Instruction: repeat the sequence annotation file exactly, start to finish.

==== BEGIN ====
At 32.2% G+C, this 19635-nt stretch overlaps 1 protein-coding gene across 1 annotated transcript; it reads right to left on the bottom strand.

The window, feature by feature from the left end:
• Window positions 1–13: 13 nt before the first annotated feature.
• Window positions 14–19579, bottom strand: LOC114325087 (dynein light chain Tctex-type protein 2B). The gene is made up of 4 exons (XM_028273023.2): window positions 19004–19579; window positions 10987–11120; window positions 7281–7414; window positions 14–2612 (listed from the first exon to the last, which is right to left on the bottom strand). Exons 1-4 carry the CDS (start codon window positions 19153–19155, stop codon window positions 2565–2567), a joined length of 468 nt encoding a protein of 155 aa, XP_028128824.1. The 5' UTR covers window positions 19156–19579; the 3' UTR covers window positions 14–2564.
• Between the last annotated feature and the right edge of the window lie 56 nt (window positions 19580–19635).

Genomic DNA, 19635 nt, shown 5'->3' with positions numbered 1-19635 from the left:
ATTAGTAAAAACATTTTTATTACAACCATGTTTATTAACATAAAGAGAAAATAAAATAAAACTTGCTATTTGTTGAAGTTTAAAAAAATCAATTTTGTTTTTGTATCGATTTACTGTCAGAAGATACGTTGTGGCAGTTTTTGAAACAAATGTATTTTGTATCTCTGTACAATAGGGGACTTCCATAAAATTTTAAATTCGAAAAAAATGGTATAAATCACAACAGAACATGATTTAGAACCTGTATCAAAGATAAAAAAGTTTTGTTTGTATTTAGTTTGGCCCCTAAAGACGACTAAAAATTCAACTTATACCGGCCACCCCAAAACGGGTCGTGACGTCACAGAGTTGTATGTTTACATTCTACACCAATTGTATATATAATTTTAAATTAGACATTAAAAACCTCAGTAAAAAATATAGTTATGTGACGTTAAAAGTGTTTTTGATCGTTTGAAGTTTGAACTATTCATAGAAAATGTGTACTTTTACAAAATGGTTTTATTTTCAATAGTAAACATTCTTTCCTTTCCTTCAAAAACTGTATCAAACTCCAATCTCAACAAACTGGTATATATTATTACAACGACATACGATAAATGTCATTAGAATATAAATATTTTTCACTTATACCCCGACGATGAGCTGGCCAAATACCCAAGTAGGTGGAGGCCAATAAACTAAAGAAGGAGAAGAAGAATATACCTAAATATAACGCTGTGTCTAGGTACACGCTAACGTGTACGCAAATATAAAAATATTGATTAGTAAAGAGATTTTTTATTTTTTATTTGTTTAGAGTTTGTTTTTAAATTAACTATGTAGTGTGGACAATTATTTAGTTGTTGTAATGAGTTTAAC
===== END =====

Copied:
At 32.2% G+C, this 19635-nt stretch overlaps 1 protein-coding gene across 1 annotated transcript; it reads right to left on the bottom strand.

The window, feature by feature from the left end:
• Window positions 1–13: 13 nt before the first annotated feature.
• Window positions 14–19579, bottom strand: LOC114325087 (dynein light chain Tctex-type protein 2B). The gene is made up of 4 exons (XM_028273023.2): window positions 19004–19579; window positions 10987–11120; window positions 7281–7414; window positions 14–2612 (listed from the first exon to the last, which is right to left on the bottom strand). Exons 1-4 carry the CDS (start codon window positions 19153–19155, stop codon window positions 2565–2567), a joined length of 468 nt encoding a protein of 155 aa, XP_028128824.1. The 5' UTR covers window positions 19156–19579; the 3' UTR covers window positions 14–2564.
• Between the last annotated feature and the right edge of the window lie 56 nt (window positions 19580–19635).

Genomic DNA, 19635 nt, shown 5'->3' with positions numbered 1-19635 from the left:
ATTAGTAAAAACATTTTTATTACAACCATGTTTATTAACATAAAGAGAAAATAAAATAAAACTTGCTATTTGTTGAAGTTTAAAAAAATCAATTTTGTTTTTGTATCGATTTACTGTCAGAAGATACGTTGTGGCAGTTTTTGAAACAAATGTATTTTGTATCTCTGTACAATAGGGGACTTCCATAAAATTTTAAATTCGAAAAAAATGGTATAAATCACAACAGAACATGATTTAGAACCTGTATCAAAGATAAAAAAGTTTTGTTTGTATTTAGTTTGGCCCCTAAAGACGACTAAAAATTCAACTTATACCGGCCACCCCAAAACGGGTCGTGACGTCACAGAGTTGTATGTTTACATTCTACACCAATTGTATATATAATTTTAAATTAGACATTAAAAACCTCAGTAAAAAATATAGTTATGTGACGTTAAAAGTGTTTTTGATCGTTTGAAGTTTGAACTATTCATAGAAAATGTGTACTTTTACAAAATGGTTTTATTTTCAATAGTAAACATTCTTTCCTTTCCTTCAAAAACTGTATCAAACTCCAATCTCAACAAACTGGTATATATTATTACAACGACATACGATAAATGTCATTAGAATATAAATATTTTTCACTTATACCCCGACGATGAGCTGGCCAAATACCCAAGTAGGTGGAGGCCAATAAACTAAAGAAGGAGAAGAAGAATATACCTAAATATAACGCTGTGTCTAGGTACACGCTAACGTGTACGCAAATATAAAAATATTGATTAGTAAAGAGATTTTTTATTTTTTATTTGTTTAGAGTTTGTTTTTAAATTAACTATGTAGTGTGGACAATTATTTAGTTGTTGTAATGAGTTTAAC